There have been 12 seasons in Pittsburgh Steelers history in which a defensive player has recorded 12 or more sacks with the team. That is after second-year outside linebacker T.J. Watt recorded his 12th sack of the season last week against Drew Brees, his 11th coming the week before that against Tom Brady.
Heading into the season finale, facing the mobile backup, Jeff Driskel, Watt has the opportunity to really set himself apart. If he records two or more sacks, which is something that he has done four times before, including three times this season, he can move into the top five in franchise history.
Only five players in franchise history have ever recorded 14 or more sacks in a single season, the first being Keith Willis, a defensive end, in 1983. Mike Merriweather recorded 15 the following season, a record that held for decades until James Harrison’s 16-sack, Defensive Player of the Year campaign in 2008 pushed him into second place. Kevin Greene also had a 14-sack season in 1994.
It has been a decade since any defensive player has had more than 12 sacks in a season, however, when LaMarr Woodley recorded 13 and a half in 2009, his third year in the league and his second as a full-time starter. That was his career-high. In fact, before Cameron Heyward’s 12-sack season last year, no defensive player on the team had had a 10-sack season since Harrison and Woodley both did it in 2010.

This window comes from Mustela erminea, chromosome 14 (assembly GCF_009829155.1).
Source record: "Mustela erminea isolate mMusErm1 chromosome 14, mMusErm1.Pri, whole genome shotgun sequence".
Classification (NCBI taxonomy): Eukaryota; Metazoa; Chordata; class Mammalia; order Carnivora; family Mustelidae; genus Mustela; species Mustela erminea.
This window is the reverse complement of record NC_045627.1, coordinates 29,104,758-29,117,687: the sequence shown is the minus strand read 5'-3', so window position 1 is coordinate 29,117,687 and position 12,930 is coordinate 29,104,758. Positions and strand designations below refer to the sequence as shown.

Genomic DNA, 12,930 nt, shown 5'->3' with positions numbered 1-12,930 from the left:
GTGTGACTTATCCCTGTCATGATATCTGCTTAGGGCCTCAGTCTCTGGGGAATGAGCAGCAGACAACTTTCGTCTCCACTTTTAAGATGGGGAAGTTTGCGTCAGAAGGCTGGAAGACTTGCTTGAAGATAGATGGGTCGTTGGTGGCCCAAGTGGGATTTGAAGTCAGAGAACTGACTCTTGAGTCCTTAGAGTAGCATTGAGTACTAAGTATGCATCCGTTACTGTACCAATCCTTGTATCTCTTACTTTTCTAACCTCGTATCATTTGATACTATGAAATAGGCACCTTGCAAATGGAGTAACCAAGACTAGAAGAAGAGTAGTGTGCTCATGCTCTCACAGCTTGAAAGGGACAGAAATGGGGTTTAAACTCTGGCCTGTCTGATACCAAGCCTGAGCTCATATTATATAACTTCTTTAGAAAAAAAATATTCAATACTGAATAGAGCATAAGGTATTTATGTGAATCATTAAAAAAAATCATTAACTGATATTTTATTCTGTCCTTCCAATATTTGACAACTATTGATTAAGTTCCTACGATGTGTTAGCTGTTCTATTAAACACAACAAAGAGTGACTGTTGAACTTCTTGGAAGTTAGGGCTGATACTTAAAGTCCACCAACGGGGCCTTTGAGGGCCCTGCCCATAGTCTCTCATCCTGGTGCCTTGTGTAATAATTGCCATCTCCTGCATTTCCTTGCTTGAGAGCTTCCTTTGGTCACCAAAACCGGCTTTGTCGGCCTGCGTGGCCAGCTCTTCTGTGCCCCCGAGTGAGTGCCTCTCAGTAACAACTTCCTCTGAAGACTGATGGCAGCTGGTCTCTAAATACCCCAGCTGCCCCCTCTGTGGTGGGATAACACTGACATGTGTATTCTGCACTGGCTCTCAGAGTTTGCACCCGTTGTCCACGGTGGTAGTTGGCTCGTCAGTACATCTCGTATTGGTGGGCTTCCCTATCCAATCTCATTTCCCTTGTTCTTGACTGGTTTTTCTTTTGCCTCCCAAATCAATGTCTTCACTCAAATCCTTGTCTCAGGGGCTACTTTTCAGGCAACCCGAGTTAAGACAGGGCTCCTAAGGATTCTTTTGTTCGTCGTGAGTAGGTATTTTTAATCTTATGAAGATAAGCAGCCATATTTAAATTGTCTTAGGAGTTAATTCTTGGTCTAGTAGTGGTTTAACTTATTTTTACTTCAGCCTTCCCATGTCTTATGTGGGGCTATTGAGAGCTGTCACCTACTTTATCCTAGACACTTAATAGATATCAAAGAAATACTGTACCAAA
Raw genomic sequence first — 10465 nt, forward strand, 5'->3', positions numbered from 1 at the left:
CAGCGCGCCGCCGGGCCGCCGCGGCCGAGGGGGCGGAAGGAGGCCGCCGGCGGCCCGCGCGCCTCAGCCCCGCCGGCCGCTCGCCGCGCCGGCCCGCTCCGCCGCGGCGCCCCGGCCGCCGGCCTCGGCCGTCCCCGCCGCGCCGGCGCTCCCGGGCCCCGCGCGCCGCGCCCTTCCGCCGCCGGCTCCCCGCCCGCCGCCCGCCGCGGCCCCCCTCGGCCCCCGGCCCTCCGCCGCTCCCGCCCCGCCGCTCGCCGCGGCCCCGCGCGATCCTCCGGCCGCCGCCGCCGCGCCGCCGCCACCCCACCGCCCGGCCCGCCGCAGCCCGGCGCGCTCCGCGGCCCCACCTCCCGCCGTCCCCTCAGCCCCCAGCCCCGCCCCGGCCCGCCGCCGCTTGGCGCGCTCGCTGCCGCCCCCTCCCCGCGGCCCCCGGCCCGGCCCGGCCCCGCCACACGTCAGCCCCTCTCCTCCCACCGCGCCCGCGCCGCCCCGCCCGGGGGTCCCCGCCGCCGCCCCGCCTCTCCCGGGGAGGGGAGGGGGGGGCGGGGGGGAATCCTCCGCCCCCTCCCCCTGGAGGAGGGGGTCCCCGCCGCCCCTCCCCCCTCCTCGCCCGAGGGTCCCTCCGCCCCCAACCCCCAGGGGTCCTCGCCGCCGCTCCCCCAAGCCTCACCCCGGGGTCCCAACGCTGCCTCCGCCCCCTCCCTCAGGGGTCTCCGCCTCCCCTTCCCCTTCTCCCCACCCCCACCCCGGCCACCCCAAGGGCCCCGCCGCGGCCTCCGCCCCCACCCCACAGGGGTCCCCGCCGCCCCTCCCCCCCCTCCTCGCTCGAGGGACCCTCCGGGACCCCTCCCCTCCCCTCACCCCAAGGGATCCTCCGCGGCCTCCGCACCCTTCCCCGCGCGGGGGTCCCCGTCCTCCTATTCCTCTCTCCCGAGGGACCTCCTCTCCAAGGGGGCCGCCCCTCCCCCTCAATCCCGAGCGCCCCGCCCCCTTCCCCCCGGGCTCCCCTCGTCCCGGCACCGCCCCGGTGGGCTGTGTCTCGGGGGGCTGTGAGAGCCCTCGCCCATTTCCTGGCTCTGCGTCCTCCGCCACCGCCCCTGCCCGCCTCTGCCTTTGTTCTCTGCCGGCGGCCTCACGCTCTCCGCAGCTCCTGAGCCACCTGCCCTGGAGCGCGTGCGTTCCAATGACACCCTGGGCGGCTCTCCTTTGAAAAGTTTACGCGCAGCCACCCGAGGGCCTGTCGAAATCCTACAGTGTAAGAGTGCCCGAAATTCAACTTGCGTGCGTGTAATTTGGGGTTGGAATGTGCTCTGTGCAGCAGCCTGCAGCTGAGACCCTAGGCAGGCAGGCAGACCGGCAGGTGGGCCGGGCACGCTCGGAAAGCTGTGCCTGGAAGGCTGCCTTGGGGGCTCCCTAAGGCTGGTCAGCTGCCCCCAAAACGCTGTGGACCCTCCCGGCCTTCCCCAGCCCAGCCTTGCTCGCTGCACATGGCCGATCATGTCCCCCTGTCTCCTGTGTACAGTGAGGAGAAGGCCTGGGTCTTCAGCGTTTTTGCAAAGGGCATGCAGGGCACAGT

In three games played so far against the Cincinnati Bengals, Watt has only recorded one sack, but they have allowed 33 on the season, a bit over two per game. And Watt will be going up against Bobby Hart, a player who was intended to be a backup, with Alex Redmond at right guard. The right side of their offensive line is certainly the weaker half.
While the former first-round pick’s sack production has actually dipped in recent weeks, the fact is that he has been improving as a pass rusher, which will set him up well for the future. The Steelers have been searching for a long time now for their next difference-making edge defender, and the youngest Watt brother in the NFL is providing indications of that potential. Four of his 12 sacks have also resulted in strips this year.
The defense is desperately in need of a playmaker, and Watt needs to be their primary candidate for that in 2019. He showed flashes of being able to make an impact in coverage as a rookie, but that seems to have gone by the wayside this year, actually regressing in coverage. But his improvements as a pass rusher have more than made up for his decreasing coverage role.